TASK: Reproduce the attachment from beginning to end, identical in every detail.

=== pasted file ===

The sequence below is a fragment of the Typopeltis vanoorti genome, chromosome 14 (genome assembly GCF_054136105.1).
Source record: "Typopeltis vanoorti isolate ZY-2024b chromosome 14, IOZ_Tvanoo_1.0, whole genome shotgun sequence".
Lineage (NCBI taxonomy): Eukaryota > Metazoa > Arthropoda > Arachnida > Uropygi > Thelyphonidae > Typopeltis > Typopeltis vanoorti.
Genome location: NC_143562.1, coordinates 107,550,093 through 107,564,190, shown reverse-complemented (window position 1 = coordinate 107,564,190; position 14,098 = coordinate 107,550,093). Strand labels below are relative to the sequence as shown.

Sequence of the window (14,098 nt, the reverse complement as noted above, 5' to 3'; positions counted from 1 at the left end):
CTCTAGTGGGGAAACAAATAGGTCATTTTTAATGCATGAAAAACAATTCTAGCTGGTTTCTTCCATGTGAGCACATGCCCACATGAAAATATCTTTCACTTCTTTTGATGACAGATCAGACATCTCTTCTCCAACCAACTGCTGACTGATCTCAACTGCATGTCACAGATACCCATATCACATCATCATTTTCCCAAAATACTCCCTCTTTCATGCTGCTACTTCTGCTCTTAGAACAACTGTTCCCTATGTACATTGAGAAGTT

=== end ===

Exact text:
The sequence below is a fragment of the Typopeltis vanoorti genome, chromosome 14 (genome assembly GCF_054136105.1).
Source record: "Typopeltis vanoorti isolate ZY-2024b chromosome 14, IOZ_Tvanoo_1.0, whole genome shotgun sequence".
Lineage (NCBI taxonomy): Eukaryota > Metazoa > Arthropoda > Arachnida > Uropygi > Thelyphonidae > Typopeltis > Typopeltis vanoorti.
Genome location: NC_143562.1, coordinates 107,550,093 through 107,564,190, shown reverse-complemented (window position 1 = coordinate 107,564,190; position 14,098 = coordinate 107,550,093). Strand labels below are relative to the sequence as shown.

Sequence of the window (14,098 nt, the reverse complement as noted above, 5' to 3'; positions counted from 1 at the left end):
CTCTAGTGGGGAAACAAATAGGTCATTTTTAATGCATGAAAAACAATTCTAGCTGGTTTCTTCCATGTGAGCACATGCCCACATGAAAATATCTTTCACTTCTTTTGATGACAGATCAGACATCTCTTCTCCAACCAACTGCTGACTGATCTCAACTGCATGTCACAGATACCCATATCACATCATCATTTTCCCAAAATACTCCCTCTTTCATGCTGCTACTTCTGCTCTTAGAACAACTGTTCCCTATGTACATTGAGAAGTT